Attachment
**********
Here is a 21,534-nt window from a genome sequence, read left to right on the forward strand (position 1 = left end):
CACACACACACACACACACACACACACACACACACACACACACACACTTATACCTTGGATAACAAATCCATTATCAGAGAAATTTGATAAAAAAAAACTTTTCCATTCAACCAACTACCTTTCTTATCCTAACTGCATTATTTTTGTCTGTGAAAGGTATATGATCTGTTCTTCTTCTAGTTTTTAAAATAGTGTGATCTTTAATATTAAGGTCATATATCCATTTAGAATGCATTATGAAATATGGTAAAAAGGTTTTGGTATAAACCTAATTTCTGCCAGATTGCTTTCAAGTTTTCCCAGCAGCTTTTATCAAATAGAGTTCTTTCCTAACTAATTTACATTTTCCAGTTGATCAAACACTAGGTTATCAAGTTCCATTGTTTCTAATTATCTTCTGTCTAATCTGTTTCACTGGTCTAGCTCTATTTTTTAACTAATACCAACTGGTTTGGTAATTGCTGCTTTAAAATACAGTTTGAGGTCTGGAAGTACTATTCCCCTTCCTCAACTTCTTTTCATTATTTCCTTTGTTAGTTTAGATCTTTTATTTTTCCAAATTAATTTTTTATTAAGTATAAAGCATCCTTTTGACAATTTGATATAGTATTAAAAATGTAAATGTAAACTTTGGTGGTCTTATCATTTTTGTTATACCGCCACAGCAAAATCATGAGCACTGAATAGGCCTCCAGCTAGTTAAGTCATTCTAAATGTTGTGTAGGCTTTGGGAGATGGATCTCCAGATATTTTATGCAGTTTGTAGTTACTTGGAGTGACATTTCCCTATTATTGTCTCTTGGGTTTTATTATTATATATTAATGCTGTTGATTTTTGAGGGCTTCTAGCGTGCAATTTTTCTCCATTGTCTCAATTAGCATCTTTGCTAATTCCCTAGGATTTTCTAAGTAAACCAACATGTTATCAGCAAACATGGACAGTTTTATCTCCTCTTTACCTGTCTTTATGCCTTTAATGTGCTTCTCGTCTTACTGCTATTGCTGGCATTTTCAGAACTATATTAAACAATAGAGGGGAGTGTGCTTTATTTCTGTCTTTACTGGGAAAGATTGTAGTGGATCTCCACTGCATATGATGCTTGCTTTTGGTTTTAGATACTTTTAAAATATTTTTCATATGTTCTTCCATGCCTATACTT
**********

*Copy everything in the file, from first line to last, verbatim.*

Here is a 21,534-nt window from a genome sequence, read left to right on the forward strand (position 1 = left end):
CACACACACACACACACACACACACACACACACACACACACACACACTTATACCTTGGATAACAAATCCATTATCAGAGAAATTTGATAAAAAAAAACTTTTCCATTCAACCAACTACCTTTCTTATCCTAACTGCATTATTTTTGTCTGTGAAAGGTATATGATCTGTTCTTCTTCTAGTTTTTAAAATAGTGTGATCTTTAATATTAAGGTCATATATCCATTTAGAATGCATTATGAAATATGGTAAAAAGGTTTTGGTATAAACCTAATTTCTGCCAGATTGCTTTCAAGTTTTCCCAGCAGCTTTTATCAAATAGAGTTCTTTCCTAACTAATTTACATTTTCCAGTTGATCAAACACTAGGTTATCAAGTTCCATTGTTTCTAATTATCTTCTGTCTAATCTGTTTCACTGGTCTAGCTCTATTTTTTAACTAATACCAACTGGTTTGGTAATTGCTGCTTTAAAATACAGTTTGAGGTCTGGAAGTACTATTCCCCTTCCTCAACTTCTTTTCATTATTTCCTTTGTTAGTTTAGATCTTTTATTTTTCCAAATTAATTTTTTATTAAGTATAAAGCATCCTTTTGACAATTTGATATAGTATTAAAAATGTAAATGTAAACTTTGGTGGTCTTATCATTTTTGTTATACCGCCACAGCAAAATCATGAGCACTGAATAGGCCTCCAGCTAGTTAAGTCATTCTAAATGTTGTGTAGGCTTTGGGAGATGGATCTCCAGATATTTTATGCAGTTTGTAGTTACTTGGAGTGACATTTCCCTATTATTGTCTCTTGGGTTTTATTATTATATATTAATGCTGTTGATTTTTGAGGGCTTCTAGCGTGCAATTTTTCTCCATTGTCTCAATTAGCATCTTTGCTAATTCCCTAGGATTTTCTAAGTAAACCAACATGTTATCAGCAAACATGGACAGTTTTATCTCCTCTTTACCTGTCTTTATGCCTTTAATGTGCTTCTCGTCTTACTGCTATTGCTGGCATTTTCAGAACTATATTAAACAATAGAGGGGAGTGTGCTTTATTTCTGTCTTTACTGGGAAAGATTGTAGTGGATCTCCACTGCATATGATGCTTGCTTTTGGTTTTAGATACTTTTAAAATATTTTTCATATGTTCTTCCATGCCTATACTT